Plastics technology and electrical engineering have never been two different worlds.
There has, however, been a classic allocation of roles between them, with the result that plastics have up to now focussed on their insulation properties, because electricity has always been an obstacle where plastics are concerned.
This has changed since conductive polymers have been available: the two different fields, which used to concentrate on different areas, are now opening up new functions for each other and are establishing a research field known as plastic electronics, organic electronics or polytronics.
Polydimethylsiloxane (PDMS), a long-chain organic compound from the silicone family – colourless, transparent, non-toxic and chemically inert – is one of the prominent representatives of the new generation of plastics. PDMS acts as a substrate material for microelectronic components, e.g. sensors or processors, that are either made of plastic themselves or – in most cases – are produced conventionally from metal. The hybrid version is spectacular in itself; it is paving the way for promising innovations in medical applications in particular – wherever ultralight, mechanically flexible solutions are required.
An excellent example of this is what is known as the Electronic Epidermal System (EES), which has been developed by an international team of material research scientists and engineers headed by John A. Rogers and Dae-Hyeong Kim from the University of Illinois in Urbana/USA. EES involves an electronic plaster that is applied to the skin to carry out medical diagnostics and to monitor organ functions (health monitoring), i.e. to measure pulse frequency, brainwaves and blood pressure as well as to record and transmit data.
The plaster consists of three layers: a layer of metal is laminated between two layers of PDMS film. The metal layer incorporates – for example – the highly sensitive sensors, a transmitter and solar cells as an energy source (instead of a battery). These electronic components are extremely small and are spirally wound like wire mesh so that adapt flexibly to every movement of the body without damage – like the plastic jacketing. “Conventional electronics consist essentially of a silicone chip, which is normally very fragile and does not even fit on this soft, elastic surface.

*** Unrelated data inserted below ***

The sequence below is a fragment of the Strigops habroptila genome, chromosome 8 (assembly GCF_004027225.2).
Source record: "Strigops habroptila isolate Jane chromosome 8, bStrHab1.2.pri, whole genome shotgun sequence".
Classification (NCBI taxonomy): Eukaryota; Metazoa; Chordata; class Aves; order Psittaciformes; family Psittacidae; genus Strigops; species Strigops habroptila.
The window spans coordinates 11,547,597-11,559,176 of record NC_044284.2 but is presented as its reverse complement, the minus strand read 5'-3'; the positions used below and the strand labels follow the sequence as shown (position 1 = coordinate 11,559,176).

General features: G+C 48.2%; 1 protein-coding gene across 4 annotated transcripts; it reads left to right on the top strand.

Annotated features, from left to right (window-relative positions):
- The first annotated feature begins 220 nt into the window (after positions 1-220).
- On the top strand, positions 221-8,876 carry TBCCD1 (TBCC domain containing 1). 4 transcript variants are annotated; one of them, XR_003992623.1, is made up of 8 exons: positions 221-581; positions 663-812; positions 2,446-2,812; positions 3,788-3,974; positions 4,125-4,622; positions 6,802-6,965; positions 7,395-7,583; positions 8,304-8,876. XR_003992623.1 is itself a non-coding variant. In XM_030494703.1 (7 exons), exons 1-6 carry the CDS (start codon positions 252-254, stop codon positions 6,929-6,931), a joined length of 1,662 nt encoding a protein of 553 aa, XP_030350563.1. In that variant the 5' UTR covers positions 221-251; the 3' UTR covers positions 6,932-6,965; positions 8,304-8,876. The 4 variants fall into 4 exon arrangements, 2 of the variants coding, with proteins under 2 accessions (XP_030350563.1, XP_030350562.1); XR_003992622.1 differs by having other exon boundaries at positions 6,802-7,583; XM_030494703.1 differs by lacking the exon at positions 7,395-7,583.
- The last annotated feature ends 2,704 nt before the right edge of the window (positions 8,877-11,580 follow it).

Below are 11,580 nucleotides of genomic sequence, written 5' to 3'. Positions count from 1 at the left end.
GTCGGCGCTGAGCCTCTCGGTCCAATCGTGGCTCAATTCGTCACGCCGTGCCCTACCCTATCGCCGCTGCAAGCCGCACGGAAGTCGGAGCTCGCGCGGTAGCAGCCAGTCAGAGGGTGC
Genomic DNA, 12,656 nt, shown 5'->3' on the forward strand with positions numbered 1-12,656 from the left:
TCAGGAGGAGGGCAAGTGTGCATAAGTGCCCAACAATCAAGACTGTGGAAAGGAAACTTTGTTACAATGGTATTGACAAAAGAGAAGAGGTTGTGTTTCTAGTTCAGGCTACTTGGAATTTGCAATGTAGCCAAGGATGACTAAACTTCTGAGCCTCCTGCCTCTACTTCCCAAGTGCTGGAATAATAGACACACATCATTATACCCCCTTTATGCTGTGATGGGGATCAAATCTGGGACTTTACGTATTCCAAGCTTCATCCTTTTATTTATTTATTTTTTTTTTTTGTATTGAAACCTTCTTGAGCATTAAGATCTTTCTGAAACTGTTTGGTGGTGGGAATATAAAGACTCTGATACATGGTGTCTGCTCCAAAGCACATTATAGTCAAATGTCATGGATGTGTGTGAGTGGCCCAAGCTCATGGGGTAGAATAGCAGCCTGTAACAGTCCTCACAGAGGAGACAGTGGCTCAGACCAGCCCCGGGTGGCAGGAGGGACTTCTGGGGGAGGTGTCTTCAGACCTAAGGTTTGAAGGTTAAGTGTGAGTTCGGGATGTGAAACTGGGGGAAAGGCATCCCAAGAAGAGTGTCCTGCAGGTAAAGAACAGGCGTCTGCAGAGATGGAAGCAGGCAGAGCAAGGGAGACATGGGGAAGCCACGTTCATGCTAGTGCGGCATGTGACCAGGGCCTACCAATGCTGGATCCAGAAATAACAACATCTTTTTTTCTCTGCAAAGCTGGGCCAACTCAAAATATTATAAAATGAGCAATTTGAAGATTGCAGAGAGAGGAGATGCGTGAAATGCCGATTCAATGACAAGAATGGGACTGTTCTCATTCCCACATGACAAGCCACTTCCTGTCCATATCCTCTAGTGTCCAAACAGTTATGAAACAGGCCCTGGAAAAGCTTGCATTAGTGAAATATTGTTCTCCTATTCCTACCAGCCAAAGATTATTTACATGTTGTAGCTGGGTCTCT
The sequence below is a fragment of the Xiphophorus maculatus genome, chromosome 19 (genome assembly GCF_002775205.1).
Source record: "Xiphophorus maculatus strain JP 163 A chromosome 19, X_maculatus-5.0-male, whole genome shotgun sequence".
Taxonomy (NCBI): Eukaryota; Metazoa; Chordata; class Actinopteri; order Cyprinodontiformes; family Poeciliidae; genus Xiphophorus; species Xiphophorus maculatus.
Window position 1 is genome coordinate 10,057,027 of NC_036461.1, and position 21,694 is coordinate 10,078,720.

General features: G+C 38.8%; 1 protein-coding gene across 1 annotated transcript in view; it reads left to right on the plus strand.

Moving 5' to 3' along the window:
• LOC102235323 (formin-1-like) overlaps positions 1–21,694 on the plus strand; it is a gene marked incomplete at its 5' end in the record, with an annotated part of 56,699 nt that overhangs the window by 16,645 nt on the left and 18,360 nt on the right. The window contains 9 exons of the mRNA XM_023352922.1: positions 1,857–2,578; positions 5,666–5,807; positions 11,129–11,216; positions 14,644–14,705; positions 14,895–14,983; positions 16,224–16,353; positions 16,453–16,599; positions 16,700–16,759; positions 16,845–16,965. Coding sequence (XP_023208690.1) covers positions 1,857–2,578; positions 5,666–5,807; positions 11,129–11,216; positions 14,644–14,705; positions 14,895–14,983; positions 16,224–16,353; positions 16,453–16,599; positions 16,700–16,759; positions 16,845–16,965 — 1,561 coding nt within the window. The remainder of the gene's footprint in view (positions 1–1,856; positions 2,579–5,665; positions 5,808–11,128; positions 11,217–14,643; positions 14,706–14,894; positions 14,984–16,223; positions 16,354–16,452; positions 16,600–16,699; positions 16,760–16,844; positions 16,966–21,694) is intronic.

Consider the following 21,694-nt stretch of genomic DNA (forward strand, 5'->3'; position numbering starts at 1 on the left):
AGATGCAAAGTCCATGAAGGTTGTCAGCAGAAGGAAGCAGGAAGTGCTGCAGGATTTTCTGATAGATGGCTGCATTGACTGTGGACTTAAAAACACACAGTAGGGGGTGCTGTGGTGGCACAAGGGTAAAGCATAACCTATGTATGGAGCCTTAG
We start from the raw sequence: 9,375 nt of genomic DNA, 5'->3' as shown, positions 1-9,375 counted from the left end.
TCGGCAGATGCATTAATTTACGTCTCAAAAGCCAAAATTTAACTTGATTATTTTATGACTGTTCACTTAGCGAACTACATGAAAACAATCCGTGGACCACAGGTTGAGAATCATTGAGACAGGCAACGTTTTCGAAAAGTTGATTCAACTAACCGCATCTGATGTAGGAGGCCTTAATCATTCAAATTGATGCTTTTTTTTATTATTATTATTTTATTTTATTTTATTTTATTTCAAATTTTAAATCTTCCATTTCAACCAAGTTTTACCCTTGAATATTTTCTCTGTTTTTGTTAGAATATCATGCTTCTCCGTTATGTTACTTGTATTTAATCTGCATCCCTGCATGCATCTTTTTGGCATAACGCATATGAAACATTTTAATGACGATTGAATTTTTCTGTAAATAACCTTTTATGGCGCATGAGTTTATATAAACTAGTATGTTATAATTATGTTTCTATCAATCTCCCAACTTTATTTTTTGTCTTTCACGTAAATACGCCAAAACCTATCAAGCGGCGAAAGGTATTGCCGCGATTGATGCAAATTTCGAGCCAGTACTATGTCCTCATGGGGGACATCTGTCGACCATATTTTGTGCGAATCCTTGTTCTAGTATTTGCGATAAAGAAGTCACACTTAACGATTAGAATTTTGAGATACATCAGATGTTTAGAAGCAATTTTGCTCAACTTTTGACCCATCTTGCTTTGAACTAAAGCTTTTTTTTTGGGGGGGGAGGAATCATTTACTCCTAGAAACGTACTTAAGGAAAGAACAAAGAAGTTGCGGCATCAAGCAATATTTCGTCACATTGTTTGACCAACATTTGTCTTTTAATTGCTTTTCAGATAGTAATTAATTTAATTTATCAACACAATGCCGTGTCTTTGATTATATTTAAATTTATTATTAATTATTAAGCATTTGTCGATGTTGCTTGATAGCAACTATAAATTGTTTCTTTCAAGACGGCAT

The thinner the silicone chip, however, the better it can be bent”, says John A. Rogers. The electronic plaster is only about half as thick as a human hair and is exceptionally light at less than 100 milligrams. It is transparent, permeable to air and sticks to the skin without any adhesive being needed. The film is merely wettened with some water and adheres thanks to what is known as van der Waals interaction, with the help of which such creatures as geckos are famous for being able to walk along walls and ceilings without falling off.
Although the plaster is rugged and easy on the skin, it still has to be replaced roughly every two weeks, because the cells of the epidermis are being sloughed off all the time and this can weaken the bond. The electronics cannot be used again once they have been removed; there is further scope for optimisation of the system here.
The research scientists initially tested the EES successfully on the chest (measurement of electrical activity of the heart) and forehead (brainwaves). The readings were exactly the same as those obtained via conventional measurement technology for the purposes of comparison. The advantage EES has over existing systems is its wider range of potential everyday uses, particularly in long-term applications (e.g. ECG), because data are transmitted wirelessly – that at least is the plan.
The scientists from Illinois started off by using ultrathin wires that led from the electronic sticking plaster to a data recorder. Wireless transmission works too, if the circuits for the radio connection are integrated in the skin measurement system. Scientists from Uppsala in Sweden have already reported success in doing this: they have developed an electronic plaster that transmits the readings via radio (Bluetooth).
The polytronic plaster was originally developed for robotics, where the sensors transmit signals to, for example, gripper arms. EES is therefore likely to be useful for people with artificial limbs too. EES has more potential than just this, however. Located on the lower arm, the leg or the neck, the invention registers minute muscle contractions. The vision linked to this is to give paraplegics or patients with neurological disorders greater mobility or to facilitate communication.
Success has already been achieved with a sensor plaster attached to the throat that converts muscle signals into direction commands for computer games. Computers could also translate such mini-impulses into a rudimentary language. This would make EES the interface between people and machines.
The research scientists are of the opinion that this new era has already begun. John A. Rogers thinks that polytronics are blurring the distinction between electronics and biology to an increasing extent.
Wireless monitoring of organ functions with electronic plastic plaster